“What is Family” by Nadia Thornton

What is love? Is it that warm, fuzzy feeling you get when your usually bratty sister gives you a hug and calls you her favorite person? Or that wide-eyed look of delight your friend gives you when you show up unexpectedly to her school to surprise her? That anticipation when you’re waiting for your parents to pick up the phone?

What is family?
………………………………………………………………………………………………………………
There’s a tugging on my shirt. I look down and there’s a small boy with big brown eyes and his thumb firmly stuck in his mouth. I sit down on the couch and he looks at me, unusually quiet, and climbs in my lap. For a second, this little ball of energy is still. His head rests in that hollow groove of my neck and collarbone, and I can hear the rhythmic beating of his heart. His fist is in my hair, and he closes his eyes, secure in my arms.

The spell is broken without warning, and he pushes away from me, shouting, “No more kissy!” He scampers off and grabs a lightsaber, waving it ferociously at some imaginary enemies.

Sighing, I resume my work. He’s funny, that boy. He hates being pampered and babied, but he loves snuggling with his big sister, and he’s feisty and shy and such a contradiction. He’s chasing our other sister with the toy lightsaber, and they’re both shrieking with laughter.

My phone buzzes. It’s a text from my friend Matt, telling me that I suck. I laugh to myself, and compose an equally insulting text, because that’s how he and I love each other. Matt’s an a-hole, but he’s my a-hole, and deep down, I know he has a heart of gold. He cares for me as if I was his little sister; he needs me.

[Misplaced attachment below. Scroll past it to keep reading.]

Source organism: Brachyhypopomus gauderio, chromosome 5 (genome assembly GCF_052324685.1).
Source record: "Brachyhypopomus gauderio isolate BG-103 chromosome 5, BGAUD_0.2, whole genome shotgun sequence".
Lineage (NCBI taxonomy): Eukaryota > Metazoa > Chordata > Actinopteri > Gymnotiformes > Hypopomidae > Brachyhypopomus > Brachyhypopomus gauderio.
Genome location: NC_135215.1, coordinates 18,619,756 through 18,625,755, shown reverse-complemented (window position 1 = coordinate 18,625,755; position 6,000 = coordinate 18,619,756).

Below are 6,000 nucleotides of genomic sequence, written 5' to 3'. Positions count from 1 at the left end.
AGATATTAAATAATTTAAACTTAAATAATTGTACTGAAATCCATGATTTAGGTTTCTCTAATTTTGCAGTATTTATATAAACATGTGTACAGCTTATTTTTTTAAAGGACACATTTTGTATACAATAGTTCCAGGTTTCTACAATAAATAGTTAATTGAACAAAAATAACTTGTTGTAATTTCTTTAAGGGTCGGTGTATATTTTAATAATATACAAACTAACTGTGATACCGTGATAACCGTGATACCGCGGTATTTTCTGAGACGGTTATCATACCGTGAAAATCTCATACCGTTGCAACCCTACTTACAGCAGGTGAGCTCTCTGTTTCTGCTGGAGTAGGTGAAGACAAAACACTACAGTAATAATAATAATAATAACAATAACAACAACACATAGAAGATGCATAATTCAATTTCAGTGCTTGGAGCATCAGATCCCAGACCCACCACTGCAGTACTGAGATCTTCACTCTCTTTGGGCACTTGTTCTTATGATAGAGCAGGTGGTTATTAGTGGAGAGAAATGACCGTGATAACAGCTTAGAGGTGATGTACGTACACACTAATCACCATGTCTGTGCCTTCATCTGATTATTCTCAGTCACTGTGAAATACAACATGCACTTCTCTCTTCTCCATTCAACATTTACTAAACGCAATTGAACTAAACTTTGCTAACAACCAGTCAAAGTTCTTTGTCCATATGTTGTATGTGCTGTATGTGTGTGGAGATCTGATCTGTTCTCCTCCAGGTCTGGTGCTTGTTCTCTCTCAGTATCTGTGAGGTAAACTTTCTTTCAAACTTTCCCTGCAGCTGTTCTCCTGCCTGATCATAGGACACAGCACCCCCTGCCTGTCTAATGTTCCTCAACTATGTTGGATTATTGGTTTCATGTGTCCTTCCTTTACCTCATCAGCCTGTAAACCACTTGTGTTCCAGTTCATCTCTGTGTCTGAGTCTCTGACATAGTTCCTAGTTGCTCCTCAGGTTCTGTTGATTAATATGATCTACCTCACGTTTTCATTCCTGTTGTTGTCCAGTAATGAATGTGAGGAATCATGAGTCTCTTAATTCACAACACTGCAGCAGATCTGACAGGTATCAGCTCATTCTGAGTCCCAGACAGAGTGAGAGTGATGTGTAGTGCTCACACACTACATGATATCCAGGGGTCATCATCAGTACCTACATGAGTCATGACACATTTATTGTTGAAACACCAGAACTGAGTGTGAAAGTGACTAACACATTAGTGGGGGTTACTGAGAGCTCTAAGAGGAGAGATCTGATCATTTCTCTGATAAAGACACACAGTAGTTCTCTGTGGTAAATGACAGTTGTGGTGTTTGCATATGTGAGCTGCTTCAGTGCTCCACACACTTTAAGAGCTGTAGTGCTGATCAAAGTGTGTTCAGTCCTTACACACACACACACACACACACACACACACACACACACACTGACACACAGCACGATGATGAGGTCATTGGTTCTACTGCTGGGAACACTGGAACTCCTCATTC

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I’m in the middle of some unwanted homework when my dad facetimes me. His goatee is
graying like his hair, and there are so many wrinkles around his eyes from where he’s smiled over the years. Against my wishes, my eyes fill with tears; I miss him. I miss his hugs, his voice, him telling me he loves me.

Being literally an ocean apart is hard on all of us. I can’t ask my dad to go over my homework, or beg him to get some Chick-Fil- A. I can’t ask him about boys, though I know he dreads that topic. I can’t hear him tell me, “It’s going to be all right. I’m here,” when my depression hits me hard and I can’t stop crying or I can’t move. I can’t tell him a bad joke and wait nervously until he starts laughing. It’s just not the same.

His face fills the screen because he doesn’t know how to use technology, but in his eyes I see the love that has guided me for nearly two decades, through highs and lows. Love that has flown halfway across the world when I tried to kill myself, love that cried with me when my engagement was broken, love that rejoiced with me when I got into CIU, unconditional love. I know that my relationship with him is one that few people are blessed with, and I value him, his leadership, and protection all the more for
it.

……………………………………………………………………………………………………………………….

When he walks by me, I blush and look down. He’s always smiling, always laughing; nobody would ever think that he used to battle anxiety. I find his joy infectious and encouraging.

More importantly, when we interact, he makes me feel safe. When we swing-danced on the roof of the parking garage that one time, his hands were strong, warm, and comforting. When we played Super Smash Brothers together, his presence was soothing, while the fact that he was constantly killing me was irritating. He usually smiles at me a lot, and his smile chases away the butterflies in my stomach. And for a second, I debate whether or not to tell him about my feelings.